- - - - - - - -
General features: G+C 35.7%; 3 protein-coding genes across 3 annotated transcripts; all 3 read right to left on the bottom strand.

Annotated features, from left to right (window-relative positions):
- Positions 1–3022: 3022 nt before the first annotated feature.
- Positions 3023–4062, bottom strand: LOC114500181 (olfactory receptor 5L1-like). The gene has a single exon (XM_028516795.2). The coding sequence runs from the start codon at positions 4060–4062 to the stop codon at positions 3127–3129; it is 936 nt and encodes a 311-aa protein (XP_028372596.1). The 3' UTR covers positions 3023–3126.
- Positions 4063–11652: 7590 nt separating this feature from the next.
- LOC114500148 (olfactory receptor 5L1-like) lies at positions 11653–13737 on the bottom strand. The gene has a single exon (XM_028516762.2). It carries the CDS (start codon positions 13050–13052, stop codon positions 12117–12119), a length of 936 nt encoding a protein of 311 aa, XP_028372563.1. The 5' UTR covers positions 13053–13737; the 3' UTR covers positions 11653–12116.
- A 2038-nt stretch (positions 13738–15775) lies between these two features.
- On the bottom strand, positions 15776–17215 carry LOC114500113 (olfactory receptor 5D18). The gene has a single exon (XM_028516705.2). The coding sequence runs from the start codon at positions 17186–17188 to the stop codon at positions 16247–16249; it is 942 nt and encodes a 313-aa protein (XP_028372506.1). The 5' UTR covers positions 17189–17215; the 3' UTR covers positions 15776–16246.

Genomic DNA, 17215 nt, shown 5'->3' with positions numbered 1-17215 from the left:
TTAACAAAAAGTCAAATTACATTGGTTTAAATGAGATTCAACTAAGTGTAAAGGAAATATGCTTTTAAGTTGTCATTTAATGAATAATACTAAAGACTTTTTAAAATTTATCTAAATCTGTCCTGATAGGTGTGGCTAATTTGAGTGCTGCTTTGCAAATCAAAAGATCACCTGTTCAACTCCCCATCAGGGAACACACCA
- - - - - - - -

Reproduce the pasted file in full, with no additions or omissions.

General features: G+C 35.7%; 3 protein-coding genes across 3 annotated transcripts; all 3 read right to left on the bottom strand.

Annotated features, from left to right (window-relative positions):
- Positions 1–3022: 3022 nt before the first annotated feature.
- Positions 3023–4062, bottom strand: LOC114500181 (olfactory receptor 5L1-like). The gene has a single exon (XM_028516795.2). The coding sequence runs from the start codon at positions 4060–4062 to the stop codon at positions 3127–3129; it is 936 nt and encodes a 311-aa protein (XP_028372596.1). The 3' UTR covers positions 3023–3126.
- Positions 4063–11652: 7590 nt separating this feature from the next.
- LOC114500148 (olfactory receptor 5L1-like) lies at positions 11653–13737 on the bottom strand. The gene has a single exon (XM_028516762.2). It carries the CDS (start codon positions 13050–13052, stop codon positions 12117–12119), a length of 936 nt encoding a protein of 311 aa, XP_028372563.1. The 5' UTR covers positions 13053–13737; the 3' UTR covers positions 11653–12116.
- A 2038-nt stretch (positions 13738–15775) lies between these two features.
- On the bottom strand, positions 15776–17215 carry LOC114500113 (olfactory receptor 5D18). The gene has a single exon (XM_028516705.2). The coding sequence runs from the start codon at positions 17186–17188 to the stop codon at positions 16247–16249; it is 942 nt and encodes a 313-aa protein (XP_028372506.1). The 5' UTR covers positions 17189–17215; the 3' UTR covers positions 15776–16246.

Genomic DNA, 17215 nt, shown 5'->3' with positions numbered 1-17215 from the left:
TTAACAAAAAGTCAAATTACATTGGTTTAAATGAGATTCAACTAAGTGTAAAGGAAATATGCTTTTAAGTTGTCATTTAATGAATAATACTAAAGACTTTTTAAAATTTATCTAAATCTGTCCTGATAGGTGTGGCTAATTTGAGTGCTGCTTTGCAAATCAAAAGATCACCTGTTCAACTCCCCATCAGGGAACACACCA